Korey D. Maas
History

Korey D. Maas

Associate Professor of History
“My aim in the teaching of history is never merely to describe ‘change over time’ but, with my students, seriously to examine, to debate, and so to understand both the causes and the consequences of change.”
— Korey D. Maas

Faculty Information

Additional Faculty Information for Korey D. Maas

Education

B.A. (magna cum laude), Concordia University, River Forest, IL, 1993

M.Div., Concordia Seminary, St. Louis, MO, 1998

S.T.M., Concordia Seminary, St. Louis, MO, 1999

M.St. (with distinction), University of Oxford, Oxford, England, 2003

D.Phil., University of Oxford, Oxford, England, 2006

Select Publications

“Luther and Liberalism: A Tale of Two Tales,” Concordia Theological Quarterly 83 (2019)

“The first and chief article: Luther’s Discovery of sola fide and its Controversial Reception in Lutheranism,” in The Doctrine on which the Church Stands or Falls: Justification in Historical, Biblical, Theological, and Pastoral Perspective, ed. Matthew Barrett (2019)

“Introduction,” in Niels Hemmingsen, On the Law of Nature: A Demonstrative Method, trans. E.J. Hutchinson (2018)

“A Lutheran View of Life and Learning: Paradox as Paradigm,” in Life and Learning in the Great Christian Traditions, ed. Gary Jenkins and Jonathan Yonan (2015)

“The Vocation of a Student,” in The Idea and Practice of a Christian University, ed. Scott Ashmon (2015)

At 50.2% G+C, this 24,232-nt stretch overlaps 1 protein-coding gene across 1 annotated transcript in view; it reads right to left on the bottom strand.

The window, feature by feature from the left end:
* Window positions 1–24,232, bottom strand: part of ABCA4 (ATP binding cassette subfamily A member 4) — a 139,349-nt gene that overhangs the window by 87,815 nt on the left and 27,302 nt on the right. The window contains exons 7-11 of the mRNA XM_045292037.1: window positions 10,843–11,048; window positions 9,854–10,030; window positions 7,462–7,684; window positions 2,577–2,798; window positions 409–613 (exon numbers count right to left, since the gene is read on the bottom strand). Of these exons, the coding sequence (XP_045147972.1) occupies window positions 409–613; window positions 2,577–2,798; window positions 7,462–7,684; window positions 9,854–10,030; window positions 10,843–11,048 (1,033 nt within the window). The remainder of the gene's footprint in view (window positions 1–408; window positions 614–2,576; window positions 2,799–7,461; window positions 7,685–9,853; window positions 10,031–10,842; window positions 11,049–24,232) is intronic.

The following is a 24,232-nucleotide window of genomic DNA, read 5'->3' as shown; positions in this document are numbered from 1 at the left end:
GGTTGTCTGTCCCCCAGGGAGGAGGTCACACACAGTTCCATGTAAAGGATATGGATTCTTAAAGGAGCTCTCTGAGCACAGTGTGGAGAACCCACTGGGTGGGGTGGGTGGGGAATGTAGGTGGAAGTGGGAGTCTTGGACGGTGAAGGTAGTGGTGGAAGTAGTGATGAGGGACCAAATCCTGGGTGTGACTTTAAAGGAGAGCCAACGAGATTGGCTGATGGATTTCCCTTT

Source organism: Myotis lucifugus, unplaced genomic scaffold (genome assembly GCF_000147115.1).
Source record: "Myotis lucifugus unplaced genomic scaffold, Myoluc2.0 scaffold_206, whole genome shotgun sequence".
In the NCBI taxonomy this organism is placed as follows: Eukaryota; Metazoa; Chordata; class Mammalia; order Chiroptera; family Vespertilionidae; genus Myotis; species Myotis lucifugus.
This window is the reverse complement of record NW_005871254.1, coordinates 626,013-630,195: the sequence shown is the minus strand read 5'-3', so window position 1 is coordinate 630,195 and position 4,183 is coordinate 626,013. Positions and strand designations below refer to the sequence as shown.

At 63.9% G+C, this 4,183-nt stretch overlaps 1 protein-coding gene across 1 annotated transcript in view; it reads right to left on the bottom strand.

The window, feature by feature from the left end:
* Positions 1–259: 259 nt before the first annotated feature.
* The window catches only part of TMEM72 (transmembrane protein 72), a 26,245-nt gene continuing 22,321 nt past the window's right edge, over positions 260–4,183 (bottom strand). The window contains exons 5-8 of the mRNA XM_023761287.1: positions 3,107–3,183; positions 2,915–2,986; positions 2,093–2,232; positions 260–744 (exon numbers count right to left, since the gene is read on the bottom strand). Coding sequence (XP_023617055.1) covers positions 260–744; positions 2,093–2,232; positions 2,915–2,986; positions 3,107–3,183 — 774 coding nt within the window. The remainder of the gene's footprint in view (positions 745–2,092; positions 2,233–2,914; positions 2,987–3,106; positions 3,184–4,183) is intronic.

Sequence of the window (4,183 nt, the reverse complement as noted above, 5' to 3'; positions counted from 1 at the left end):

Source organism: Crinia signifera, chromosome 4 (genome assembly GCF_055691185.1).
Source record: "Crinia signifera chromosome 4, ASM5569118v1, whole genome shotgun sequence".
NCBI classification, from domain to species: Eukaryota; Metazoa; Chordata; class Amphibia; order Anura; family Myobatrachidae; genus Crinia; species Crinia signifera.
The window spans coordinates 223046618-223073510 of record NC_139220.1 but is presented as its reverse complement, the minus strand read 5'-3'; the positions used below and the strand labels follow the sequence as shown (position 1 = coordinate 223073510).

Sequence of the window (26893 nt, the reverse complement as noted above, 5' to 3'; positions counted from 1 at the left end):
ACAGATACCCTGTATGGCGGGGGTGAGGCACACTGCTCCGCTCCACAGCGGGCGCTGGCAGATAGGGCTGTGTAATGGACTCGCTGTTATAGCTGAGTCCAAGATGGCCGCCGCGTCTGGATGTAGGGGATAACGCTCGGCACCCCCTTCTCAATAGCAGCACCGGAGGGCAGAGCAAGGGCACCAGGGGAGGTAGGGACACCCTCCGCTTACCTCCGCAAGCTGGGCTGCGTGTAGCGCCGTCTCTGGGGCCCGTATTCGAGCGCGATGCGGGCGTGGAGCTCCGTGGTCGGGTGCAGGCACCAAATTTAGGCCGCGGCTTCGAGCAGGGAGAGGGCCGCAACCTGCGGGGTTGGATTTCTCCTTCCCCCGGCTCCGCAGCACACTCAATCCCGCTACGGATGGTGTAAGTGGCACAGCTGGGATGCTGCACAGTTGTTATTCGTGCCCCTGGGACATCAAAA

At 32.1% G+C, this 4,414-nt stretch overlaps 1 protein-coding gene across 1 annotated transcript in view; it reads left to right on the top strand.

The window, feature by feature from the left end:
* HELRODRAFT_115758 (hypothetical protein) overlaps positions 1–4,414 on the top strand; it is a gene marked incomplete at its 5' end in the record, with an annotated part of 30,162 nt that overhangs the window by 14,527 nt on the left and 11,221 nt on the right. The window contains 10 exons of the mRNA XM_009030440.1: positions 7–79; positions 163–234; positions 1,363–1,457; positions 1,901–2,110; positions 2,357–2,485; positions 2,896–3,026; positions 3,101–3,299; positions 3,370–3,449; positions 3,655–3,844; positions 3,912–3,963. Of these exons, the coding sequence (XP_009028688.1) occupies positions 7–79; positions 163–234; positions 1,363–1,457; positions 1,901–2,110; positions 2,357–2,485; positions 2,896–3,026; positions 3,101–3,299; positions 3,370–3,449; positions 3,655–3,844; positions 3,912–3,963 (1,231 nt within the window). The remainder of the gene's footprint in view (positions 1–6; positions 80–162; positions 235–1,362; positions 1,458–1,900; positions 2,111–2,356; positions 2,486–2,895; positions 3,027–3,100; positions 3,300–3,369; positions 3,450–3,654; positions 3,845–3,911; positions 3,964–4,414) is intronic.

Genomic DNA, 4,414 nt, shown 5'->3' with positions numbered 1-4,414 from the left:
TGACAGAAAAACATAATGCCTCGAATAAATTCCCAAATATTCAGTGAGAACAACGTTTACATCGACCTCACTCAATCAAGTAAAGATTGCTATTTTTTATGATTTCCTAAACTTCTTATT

“Niels Hemmingsen (1513-1600) and the Development of Lutheran Natural-Law Teaching,” with E.J. Hutchinson, Journal of Markets & Morality 17 (2015)

“A Poem on the Death of Robert Barnes, by Johann Sastrow (1542),” with C.J. Armstrong, Reformation and Renaissance Review 15 (2014)

“Authority and Method in the Eucharistic Debates of the Early English Reformation,” in The Search for Authority in the European Reformation, ed. Elaine Fulton, Helen Parish, and Peter Webster (2014)

“Confusion, Contention, and Confession: The Last Words of Robert Barnes and the Shaping of Theological Identity,” Sixteenth Century Journal 42 (2011)

“Natural Science, Natural Rights, and Natural Law: Abortion in Historical Perspective,” in Natural Law: A Lutheran Reappraisal, ed. Robert Baker (2011)

“A Poem to Philip Melanchthon, by Johann Sastrow (1542),” with C.J. Armstrong, Concordia Journal 36 (2010)

The Reformation and Robert Barnes: History, Theology, and Polemics in Early Modern England (2010)

“Scripture, History, and Polemic in the Early English Reformation: the curious case of Robert Barnes,” Reformation 14 (2009)

“Revisiting Robert Barnes on the Eucharist,” Concordia Theological Quarterly 72 (2008)

“A Sermon by Robert Barnes, c. 1535,” with John Craig, Journal of Ecclesiastical History 55 (2004)

Biography

History may be in the past, but that does not mean it is without effect on how we engage with contemporary issues. As is commonly recognized at Hillsdale College, ideas have consequences. And, as was well understood in the past, history might, in some sense, be thought of as philosophy teaching by example.

This being the case, my aim in the teaching of history is never merely to describe “change over time” but, with my students, seriously to examine, to debate, and so to understand both the causes and the consequences of historical events. Such understanding contributes to the great purpose of education, namely, the development of the well-furnished and well-ordered mind, fitting individuals to be, in the words of Martin Luther, “wise, honorable, and cultivated.”